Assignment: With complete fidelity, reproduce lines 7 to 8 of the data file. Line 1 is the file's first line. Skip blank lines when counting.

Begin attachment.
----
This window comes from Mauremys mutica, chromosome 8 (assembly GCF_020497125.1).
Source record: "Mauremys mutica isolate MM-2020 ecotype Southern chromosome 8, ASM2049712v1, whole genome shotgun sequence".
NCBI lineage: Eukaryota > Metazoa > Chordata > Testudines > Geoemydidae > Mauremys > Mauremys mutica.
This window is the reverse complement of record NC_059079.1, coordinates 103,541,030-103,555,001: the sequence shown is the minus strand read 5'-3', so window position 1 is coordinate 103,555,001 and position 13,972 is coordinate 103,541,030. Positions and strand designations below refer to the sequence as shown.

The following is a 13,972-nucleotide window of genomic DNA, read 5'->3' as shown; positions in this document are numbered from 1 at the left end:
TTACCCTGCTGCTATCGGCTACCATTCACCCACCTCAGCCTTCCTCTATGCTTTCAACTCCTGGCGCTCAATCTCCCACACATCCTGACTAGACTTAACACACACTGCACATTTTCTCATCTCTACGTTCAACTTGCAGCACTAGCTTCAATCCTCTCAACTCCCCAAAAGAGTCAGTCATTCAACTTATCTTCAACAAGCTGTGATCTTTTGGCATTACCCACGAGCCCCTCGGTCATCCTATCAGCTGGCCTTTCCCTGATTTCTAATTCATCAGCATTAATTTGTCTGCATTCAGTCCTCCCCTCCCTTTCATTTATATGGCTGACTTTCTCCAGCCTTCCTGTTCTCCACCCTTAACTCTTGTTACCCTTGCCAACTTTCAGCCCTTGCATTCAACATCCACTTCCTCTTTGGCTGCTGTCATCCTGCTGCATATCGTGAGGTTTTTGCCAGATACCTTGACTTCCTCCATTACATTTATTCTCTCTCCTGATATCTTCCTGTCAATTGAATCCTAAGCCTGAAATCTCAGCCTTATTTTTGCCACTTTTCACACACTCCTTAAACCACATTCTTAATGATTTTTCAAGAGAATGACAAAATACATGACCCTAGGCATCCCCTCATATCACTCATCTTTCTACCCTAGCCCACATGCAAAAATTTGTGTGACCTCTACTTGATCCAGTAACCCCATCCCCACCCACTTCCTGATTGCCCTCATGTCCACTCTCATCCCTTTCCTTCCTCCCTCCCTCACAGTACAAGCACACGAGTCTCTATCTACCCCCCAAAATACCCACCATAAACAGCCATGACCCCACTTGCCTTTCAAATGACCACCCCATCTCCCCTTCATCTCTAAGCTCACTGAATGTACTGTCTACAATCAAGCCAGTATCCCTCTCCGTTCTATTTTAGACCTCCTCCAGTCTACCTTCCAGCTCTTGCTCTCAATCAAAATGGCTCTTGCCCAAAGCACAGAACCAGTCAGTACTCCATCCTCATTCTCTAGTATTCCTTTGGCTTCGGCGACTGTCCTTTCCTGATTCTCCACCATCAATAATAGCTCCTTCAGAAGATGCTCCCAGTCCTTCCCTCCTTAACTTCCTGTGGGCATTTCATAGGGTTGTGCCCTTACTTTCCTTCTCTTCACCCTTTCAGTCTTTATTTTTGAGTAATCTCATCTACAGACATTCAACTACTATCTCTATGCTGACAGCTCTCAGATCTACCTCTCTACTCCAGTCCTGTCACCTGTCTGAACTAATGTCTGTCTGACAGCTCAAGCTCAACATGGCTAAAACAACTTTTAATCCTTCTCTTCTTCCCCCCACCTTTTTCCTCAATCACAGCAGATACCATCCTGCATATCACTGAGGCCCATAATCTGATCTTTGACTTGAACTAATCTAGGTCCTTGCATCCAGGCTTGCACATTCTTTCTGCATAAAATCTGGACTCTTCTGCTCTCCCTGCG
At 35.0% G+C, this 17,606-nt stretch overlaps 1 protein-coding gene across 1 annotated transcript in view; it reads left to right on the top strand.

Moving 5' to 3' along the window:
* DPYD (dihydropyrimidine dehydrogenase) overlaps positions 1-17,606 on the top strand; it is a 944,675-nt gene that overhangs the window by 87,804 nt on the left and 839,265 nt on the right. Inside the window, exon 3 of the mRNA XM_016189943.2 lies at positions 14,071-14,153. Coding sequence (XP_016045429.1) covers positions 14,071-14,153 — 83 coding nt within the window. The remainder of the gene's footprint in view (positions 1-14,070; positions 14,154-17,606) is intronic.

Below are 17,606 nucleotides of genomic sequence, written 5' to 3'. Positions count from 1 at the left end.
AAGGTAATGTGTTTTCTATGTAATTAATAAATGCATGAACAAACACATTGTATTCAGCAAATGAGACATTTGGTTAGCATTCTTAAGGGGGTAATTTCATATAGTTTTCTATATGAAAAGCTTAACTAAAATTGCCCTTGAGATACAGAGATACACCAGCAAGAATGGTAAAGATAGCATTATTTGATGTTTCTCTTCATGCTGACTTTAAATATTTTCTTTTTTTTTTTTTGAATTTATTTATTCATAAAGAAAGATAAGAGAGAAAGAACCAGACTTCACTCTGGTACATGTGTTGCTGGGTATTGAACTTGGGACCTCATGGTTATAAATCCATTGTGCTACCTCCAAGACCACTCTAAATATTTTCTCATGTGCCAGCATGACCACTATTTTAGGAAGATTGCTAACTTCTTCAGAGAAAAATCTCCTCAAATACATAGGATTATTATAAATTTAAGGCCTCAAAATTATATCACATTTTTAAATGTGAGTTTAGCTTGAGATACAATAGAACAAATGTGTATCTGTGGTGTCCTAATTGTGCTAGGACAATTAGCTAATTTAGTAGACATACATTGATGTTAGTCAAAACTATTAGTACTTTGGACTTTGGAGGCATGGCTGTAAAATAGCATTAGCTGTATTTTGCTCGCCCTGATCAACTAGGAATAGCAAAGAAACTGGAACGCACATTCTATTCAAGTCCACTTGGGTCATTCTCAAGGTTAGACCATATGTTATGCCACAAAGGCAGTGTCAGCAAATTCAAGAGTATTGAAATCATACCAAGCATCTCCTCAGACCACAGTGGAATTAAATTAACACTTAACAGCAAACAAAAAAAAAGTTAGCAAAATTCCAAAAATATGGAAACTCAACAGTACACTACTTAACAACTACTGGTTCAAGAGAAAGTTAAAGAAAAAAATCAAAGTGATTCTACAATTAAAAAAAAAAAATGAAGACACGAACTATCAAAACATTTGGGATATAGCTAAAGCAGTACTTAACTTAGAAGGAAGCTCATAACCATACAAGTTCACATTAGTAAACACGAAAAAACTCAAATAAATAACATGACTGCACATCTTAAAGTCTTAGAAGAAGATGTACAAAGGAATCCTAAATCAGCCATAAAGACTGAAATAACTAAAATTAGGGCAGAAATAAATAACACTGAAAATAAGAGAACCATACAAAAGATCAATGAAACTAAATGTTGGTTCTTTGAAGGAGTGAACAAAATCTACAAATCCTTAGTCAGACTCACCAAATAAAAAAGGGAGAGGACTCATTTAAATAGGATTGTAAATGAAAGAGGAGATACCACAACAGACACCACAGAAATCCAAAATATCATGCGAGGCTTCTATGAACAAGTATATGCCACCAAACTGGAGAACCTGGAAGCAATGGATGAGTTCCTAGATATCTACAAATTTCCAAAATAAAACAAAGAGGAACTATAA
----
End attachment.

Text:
At 35.0% G+C, this 17,606-nt stretch overlaps 1 protein-coding gene across 1 annotated transcript in view; it reads left to right on the top strand.

Moving 5' to 3' along the window: